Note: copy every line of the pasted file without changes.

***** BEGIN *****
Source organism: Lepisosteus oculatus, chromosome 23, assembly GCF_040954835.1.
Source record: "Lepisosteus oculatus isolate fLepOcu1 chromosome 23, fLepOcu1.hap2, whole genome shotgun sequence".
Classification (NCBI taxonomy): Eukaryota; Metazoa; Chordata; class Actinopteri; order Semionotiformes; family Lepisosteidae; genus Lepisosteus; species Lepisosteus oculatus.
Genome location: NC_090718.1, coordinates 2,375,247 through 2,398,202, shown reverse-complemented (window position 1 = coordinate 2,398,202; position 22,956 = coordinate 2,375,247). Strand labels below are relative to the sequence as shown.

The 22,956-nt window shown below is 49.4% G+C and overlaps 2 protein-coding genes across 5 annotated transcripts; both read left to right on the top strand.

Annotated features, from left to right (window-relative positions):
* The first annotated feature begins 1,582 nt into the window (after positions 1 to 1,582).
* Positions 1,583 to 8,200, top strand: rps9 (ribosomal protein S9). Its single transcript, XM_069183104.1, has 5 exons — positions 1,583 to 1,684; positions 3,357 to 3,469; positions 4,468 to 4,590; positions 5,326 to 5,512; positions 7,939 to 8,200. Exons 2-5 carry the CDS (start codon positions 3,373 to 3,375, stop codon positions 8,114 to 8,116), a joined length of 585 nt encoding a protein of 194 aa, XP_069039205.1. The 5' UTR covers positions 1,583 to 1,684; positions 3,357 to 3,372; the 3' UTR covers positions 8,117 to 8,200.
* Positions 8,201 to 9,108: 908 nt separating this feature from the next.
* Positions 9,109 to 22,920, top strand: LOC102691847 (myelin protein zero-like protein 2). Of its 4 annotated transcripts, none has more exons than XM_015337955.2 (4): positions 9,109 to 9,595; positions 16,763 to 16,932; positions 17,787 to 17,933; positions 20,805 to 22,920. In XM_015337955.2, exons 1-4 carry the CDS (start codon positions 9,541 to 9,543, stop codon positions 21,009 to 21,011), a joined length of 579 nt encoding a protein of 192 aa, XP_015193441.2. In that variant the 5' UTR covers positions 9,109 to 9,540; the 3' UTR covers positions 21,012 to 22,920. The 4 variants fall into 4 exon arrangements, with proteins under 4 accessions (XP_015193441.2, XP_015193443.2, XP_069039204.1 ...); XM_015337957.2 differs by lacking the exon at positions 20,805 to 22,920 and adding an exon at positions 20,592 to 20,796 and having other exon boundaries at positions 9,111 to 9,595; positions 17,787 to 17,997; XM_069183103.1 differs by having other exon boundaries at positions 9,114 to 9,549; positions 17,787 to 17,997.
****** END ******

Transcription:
Source organism: Lepisosteus oculatus, chromosome 23, assembly GCF_040954835.1.
Source record: "Lepisosteus oculatus isolate fLepOcu1 chromosome 23, fLepOcu1.hap2, whole genome shotgun sequence".
Classification (NCBI taxonomy): Eukaryota; Metazoa; Chordata; class Actinopteri; order Semionotiformes; family Lepisosteidae; genus Lepisosteus; species Lepisosteus oculatus.
Genome location: NC_090718.1, coordinates 2,375,247 through 2,398,202, shown reverse-complemented (window position 1 = coordinate 2,398,202; position 22,956 = coordinate 2,375,247). Strand labels below are relative to the sequence as shown.

The 22,956-nt window shown below is 49.4% G+C and overlaps 2 protein-coding genes across 5 annotated transcripts; both read left to right on the top strand.

Annotated features, from left to right (window-relative positions):
* The first annotated feature begins 1,582 nt into the window (after positions 1 to 1,582).
* Positions 1,583 to 8,200, top strand: rps9 (ribosomal protein S9). Its single transcript, XM_069183104.1, has 5 exons — positions 1,583 to 1,684; positions 3,357 to 3,469; positions 4,468 to 4,590; positions 5,326 to 5,512; positions 7,939 to 8,200. Exons 2-5 carry the CDS (start codon positions 3,373 to 3,375, stop codon positions 8,114 to 8,116), a joined length of 585 nt encoding a protein of 194 aa, XP_069039205.1. The 5' UTR covers positions 1,583 to 1,684; positions 3,357 to 3,372; the 3' UTR covers positions 8,117 to 8,200.
* Positions 8,201 to 9,108: 908 nt separating this feature from the next.
* Positions 9,109 to 22,920, top strand: LOC102691847 (myelin protein zero-like protein 2). Of its 4 annotated transcripts, none has more exons than XM_015337955.2 (4): positions 9,109 to 9,595; positions 16,763 to 16,932; positions 17,787 to 17,933; positions 20,805 to 22,920. In XM_015337955.2, exons 1-4 carry the CDS (start codon positions 9,541 to 9,543, stop codon positions 21,009 to 21,011), a joined length of 579 nt encoding a protein of 192 aa, XP_015193441.2. In that variant the 5' UTR covers positions 9,109 to 9,540; the 3' UTR covers positions 21,012 to 22,920. The 4 variants fall into 4 exon arrangements, with proteins under 4 accessions (XP_015193441.2, XP_015193443.2, XP_069039204.1 ...); XM_015337957.2 differs by lacking the exon at positions 20,805 to 22,920 and adding an exon at positions 20,592 to 20,796 and having other exon boundaries at positions 9,111 to 9,595; positions 17,787 to 17,997; XM_069183103.1 differs by having other exon boundaries at positions 9,114 to 9,549; positions 17,787 to 17,997.